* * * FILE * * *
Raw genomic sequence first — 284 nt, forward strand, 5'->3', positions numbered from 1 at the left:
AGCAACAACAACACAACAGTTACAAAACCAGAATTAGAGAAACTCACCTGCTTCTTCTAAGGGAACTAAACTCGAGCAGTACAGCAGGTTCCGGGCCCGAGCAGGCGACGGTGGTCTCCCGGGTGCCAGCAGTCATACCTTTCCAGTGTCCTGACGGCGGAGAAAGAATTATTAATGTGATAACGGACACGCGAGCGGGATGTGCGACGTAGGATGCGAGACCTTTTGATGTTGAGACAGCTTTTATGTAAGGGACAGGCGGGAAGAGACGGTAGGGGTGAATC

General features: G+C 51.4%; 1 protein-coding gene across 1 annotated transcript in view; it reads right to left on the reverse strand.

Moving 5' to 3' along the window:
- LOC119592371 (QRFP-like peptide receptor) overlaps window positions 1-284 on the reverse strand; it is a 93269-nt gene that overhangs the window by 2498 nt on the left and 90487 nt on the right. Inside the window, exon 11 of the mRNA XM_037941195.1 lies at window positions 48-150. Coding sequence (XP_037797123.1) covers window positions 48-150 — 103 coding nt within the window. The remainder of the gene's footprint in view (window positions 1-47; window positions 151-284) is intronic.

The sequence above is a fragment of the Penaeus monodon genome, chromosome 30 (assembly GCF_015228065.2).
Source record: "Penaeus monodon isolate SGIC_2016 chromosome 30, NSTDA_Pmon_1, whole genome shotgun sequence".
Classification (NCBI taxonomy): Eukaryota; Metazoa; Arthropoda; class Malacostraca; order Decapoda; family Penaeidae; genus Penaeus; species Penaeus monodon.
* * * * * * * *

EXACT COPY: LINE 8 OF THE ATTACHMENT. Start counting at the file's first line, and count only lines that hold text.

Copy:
Classification (NCBI taxonomy): Eukaryota; Metazoa; Arthropoda; class Malacostraca; order Decapoda; family Penaeidae; genus Penaeus; species Penaeus monodon.